The Screening Age Has Been Lowered for Those At Risk
Getting a colonoscopy was something you usually didn’t have to worry about until you turned 50, but the American Cancer Society has altered their recommendation for a first-time colon cancer screening to age 45 for those at risk of cancer.
The change was directly tied to the rising number of younger adults being diagnosed with colorectal cancers – including many with no family history of the disease. Colon cancer is the third most common form of cancer in the United States.
“There is the potential for false perceptions regarding the changing data on colon cancer,” said Shiva Seetahal, M.D., a bariatric and general surgeon with Heart of Florida Physician Group. “While mortality rates from colon cancer have been declining over the past 30 years, the number of new diagnoses is actually increasing. This is both good news and bad news – we are doing a better job of screening for and removing polyps before they become cancerous, while lifestyle and diet choices are driving up the risk and incidence of these cancers in general.”
While it is one of the most common forms of cancer, colon cancer is also highly preventable and treatable. Healthy diet and lifestyle choices, combined with proactive screening and prompt removal of any polyps, can dramatically reduce your risk of contracting this disease. Also, never ignore changes of any kind in your bowel habits – be prepared to share details with your physician, including frequency, consistency and any type of discomfort or dysfunction.
The new guidance includes very specific precautions for those at increased risk of colon cancer. For these patients, the physician may advise initial screening before age 45, being screened more often, and/or using specific screening methods to ensure polyps are found and removed early, before they can become cancerous.
These risk factors include:
A personal or family history of colorectal cancer, or of certain types of polyps
A personal history of ulcerative colitis or Crohn’s disease
A history of radiation in the abdomen or pelvis, in treatment of previous cancer(s)
A genetic and hereditary colorectal cancer syndrome, such as familial adenomatous polyposis (FAP) or Lynch syndrome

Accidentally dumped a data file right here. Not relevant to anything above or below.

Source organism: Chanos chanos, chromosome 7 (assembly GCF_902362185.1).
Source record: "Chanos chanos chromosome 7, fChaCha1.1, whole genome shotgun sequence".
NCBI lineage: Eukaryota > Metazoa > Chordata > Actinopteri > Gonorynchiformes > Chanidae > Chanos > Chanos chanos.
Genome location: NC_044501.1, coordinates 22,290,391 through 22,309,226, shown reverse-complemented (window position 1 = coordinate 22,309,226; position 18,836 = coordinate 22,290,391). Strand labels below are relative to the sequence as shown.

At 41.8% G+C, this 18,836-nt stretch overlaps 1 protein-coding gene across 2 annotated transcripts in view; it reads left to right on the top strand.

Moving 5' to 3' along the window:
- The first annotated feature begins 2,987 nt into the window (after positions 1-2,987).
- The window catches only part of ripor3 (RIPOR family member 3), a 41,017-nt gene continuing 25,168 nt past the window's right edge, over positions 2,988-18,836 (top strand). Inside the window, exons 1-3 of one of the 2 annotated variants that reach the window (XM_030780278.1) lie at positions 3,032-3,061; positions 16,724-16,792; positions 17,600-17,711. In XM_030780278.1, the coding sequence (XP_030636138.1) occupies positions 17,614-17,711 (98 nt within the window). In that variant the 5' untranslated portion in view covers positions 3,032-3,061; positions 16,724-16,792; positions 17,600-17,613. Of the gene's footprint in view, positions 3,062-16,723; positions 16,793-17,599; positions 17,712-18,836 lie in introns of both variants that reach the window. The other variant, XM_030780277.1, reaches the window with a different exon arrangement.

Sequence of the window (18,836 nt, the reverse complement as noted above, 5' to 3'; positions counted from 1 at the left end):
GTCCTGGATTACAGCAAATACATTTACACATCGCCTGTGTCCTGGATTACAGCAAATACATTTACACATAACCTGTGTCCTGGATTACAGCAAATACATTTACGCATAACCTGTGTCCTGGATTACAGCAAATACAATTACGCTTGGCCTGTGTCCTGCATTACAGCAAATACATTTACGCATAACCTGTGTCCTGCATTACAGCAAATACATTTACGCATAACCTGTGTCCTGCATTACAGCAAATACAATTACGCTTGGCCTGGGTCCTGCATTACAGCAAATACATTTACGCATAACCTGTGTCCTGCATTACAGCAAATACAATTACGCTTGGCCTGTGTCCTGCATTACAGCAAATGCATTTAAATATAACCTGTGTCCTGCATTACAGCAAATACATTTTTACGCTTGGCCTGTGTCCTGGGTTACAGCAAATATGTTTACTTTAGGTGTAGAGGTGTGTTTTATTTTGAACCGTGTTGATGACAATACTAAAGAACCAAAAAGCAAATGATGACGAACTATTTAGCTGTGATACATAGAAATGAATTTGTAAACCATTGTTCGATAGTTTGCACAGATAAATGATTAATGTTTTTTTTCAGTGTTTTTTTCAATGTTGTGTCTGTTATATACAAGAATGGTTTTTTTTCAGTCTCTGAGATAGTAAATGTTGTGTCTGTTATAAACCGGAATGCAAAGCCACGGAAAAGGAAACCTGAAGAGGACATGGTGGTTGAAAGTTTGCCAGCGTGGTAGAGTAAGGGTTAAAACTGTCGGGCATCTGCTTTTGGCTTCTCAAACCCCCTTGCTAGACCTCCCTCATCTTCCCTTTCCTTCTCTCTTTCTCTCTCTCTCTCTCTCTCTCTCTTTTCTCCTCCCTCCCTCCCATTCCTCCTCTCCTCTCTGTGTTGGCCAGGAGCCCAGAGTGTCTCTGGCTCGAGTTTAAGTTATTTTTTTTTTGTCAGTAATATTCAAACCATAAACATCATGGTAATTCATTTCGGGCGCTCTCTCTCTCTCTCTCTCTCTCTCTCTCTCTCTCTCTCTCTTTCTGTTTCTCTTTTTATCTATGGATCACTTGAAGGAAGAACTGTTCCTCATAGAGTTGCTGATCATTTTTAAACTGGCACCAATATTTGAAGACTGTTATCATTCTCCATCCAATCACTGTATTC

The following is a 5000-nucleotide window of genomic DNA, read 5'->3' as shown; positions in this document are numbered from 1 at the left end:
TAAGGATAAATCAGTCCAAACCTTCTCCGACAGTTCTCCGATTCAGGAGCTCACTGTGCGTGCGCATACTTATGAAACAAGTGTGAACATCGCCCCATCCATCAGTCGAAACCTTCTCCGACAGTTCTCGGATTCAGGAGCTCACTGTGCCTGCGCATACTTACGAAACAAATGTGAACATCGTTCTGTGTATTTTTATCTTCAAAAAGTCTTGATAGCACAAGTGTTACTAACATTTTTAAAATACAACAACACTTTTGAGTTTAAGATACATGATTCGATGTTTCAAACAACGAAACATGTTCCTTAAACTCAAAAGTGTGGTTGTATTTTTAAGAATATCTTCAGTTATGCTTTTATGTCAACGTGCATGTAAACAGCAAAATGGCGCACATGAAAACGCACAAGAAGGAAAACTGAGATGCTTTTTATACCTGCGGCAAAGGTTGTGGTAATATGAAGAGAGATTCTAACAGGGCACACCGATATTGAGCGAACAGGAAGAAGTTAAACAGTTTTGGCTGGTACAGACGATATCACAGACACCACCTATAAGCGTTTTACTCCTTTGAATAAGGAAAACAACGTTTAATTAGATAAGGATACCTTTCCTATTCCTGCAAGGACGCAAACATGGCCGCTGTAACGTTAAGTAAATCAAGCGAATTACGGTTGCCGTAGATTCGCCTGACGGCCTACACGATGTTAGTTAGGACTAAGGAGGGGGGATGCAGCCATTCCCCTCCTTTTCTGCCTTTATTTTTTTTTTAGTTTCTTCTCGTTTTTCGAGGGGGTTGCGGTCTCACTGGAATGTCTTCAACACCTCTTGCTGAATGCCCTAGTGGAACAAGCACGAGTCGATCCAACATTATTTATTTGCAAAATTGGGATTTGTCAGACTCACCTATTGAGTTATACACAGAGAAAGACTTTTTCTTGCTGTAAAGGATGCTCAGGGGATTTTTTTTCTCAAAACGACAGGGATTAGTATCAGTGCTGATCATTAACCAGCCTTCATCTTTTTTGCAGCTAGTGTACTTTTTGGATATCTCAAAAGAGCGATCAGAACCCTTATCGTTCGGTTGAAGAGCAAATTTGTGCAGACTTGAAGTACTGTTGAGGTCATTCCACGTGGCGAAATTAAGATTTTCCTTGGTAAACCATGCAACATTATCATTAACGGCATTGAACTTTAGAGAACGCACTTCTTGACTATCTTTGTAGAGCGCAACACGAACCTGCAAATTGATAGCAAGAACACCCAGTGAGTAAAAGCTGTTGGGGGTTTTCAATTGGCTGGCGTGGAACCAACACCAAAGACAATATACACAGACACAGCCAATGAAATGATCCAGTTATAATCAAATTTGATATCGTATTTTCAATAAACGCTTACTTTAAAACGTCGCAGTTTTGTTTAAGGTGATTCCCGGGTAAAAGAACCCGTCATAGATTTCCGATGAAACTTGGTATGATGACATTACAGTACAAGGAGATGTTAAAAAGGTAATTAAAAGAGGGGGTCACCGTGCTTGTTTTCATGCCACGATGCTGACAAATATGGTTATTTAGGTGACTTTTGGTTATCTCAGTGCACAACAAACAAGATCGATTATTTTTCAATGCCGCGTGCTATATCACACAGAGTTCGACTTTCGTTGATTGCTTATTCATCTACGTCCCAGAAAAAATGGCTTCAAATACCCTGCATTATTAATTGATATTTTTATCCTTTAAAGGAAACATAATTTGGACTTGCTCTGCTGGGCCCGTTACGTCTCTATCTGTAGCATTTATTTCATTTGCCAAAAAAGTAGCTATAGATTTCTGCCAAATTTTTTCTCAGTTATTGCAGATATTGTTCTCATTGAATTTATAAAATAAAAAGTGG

A SIMPLE PROCEDURE
A colonoscopy is performed using a long, thin, flexible tube, which is inserted through the rectum into the lower digestive tract, while the patient is sedated or asleep. The tube is equipped with a light and a tiny camera that transmits images of the patient’s intestinal lining to a computer screen located at the bedside. This enhanced view allows the doctor to see inflamed tissue and any abnormal growths.
“The procedure is generally painless as the patient is given sedatives before the procedure,’’ Dr. Seetahal said.
If polyps (growths) are found during the exam, they are quickly and painlessly removed at that time, and later tested in a laboratory for signs of cancer. Polyps are common in adults, and usually harmless. However, most colorectal cancer begins as a polyp, so removing polyps early is an effective prevention method. Your doctor can also take samples from abnormal-looking tissues – a biopsy – during the colonoscopy, so that any suspicious areas can be examined for signs of disease and treated, if necessary.
“The actual procedure does not take that long, generally about 15 minutes or so, depending on if any polyps are found,’’ Dr. Seetahal said. “Once the procedure is completed, the patient goes to recovery and then will be released to go home. It is an outpatient procedure.ˮ
Because of the sedation, a patient will need to have someone with them to take them home, Dr. Seetahal said.
Your doctor can provide guidance about the right time to begin and the frequency of testing, but industry guidelines suggest that a repeat screening be conducted every 10 years for adults with normal risk.
Your risk level for colon cancer varies according to your age, gender and ethnic background, as well as your overall health and lifestyle. Factors that affect your risk level include:
Advancing age (over age 45)
African American ethnic status
A family or personal history of polyps (growths inside the rectum or colon), or colorectal cancer
A high-fat diet
Certain digestive diseases, diabetes, Crohn’s disease, ulcerative colitis
Depending on your age, a colonoscopy screening may be a covered “wellness” test under your insurance plan – and most plans cover a colonoscopy completely as a follow-up test or diagnostic tool. Check with your insurance carrier to check your coverage for a colonoscopy.
Your primary care provider or gastroenterologist can write you an order for a colonoscopy. If you need help finding a primary care provider or gastroenterologist, please call 844-634-DOCS (3627) or visit our web page at HeartOfFloridaPhysicianGroup.com.